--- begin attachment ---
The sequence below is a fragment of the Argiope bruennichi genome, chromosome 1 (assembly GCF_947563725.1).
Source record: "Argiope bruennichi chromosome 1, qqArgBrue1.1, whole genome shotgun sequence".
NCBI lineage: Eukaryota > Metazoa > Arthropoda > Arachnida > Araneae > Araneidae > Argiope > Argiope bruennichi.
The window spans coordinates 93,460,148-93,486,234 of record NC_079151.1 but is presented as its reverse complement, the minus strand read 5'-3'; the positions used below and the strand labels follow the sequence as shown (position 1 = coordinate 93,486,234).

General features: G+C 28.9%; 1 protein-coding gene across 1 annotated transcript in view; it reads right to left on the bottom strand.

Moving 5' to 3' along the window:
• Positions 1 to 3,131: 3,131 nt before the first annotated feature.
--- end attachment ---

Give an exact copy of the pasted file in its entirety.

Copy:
The sequence below is a fragment of the Argiope bruennichi genome, chromosome 1 (assembly GCF_947563725.1).
Source record: "Argiope bruennichi chromosome 1, qqArgBrue1.1, whole genome shotgun sequence".
NCBI lineage: Eukaryota > Metazoa > Arthropoda > Arachnida > Araneae > Araneidae > Argiope > Argiope bruennichi.
The window spans coordinates 93,460,148-93,486,234 of record NC_079151.1 but is presented as its reverse complement, the minus strand read 5'-3'; the positions used below and the strand labels follow the sequence as shown (position 1 = coordinate 93,486,234).

General features: G+C 28.9%; 1 protein-coding gene across 1 annotated transcript in view; it reads right to left on the bottom strand.

Moving 5' to 3' along the window:
• Positions 1 to 3,131: 3,131 nt before the first annotated feature.